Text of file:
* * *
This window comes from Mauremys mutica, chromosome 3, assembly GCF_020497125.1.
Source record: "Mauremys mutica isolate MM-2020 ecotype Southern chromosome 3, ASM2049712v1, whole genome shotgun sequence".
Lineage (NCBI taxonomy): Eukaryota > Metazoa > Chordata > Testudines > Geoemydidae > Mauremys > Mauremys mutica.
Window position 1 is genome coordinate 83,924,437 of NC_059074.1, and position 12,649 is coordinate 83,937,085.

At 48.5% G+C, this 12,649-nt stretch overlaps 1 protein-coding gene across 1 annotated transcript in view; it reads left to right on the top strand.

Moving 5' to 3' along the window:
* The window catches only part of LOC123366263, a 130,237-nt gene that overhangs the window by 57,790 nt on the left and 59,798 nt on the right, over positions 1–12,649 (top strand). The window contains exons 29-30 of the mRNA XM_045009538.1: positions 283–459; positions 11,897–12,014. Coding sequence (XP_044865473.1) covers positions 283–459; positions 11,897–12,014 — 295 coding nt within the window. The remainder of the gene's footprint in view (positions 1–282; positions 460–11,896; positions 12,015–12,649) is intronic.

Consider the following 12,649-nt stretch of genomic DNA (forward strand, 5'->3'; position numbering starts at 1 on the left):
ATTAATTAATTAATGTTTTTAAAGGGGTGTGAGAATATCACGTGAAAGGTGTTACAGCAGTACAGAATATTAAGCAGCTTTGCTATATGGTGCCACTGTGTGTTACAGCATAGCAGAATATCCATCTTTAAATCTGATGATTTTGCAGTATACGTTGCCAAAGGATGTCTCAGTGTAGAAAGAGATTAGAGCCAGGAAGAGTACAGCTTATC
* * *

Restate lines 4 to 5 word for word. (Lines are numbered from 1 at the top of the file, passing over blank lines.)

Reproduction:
Window position 1 is genome coordinate 83,924,437 of NC_059074.1, and position 12,649 is coordinate 83,937,085.

At 48.5% G+C, this 12,649-nt stretch overlaps 1 protein-coding gene across 1 annotated transcript in view; it reads left to right on the top strand.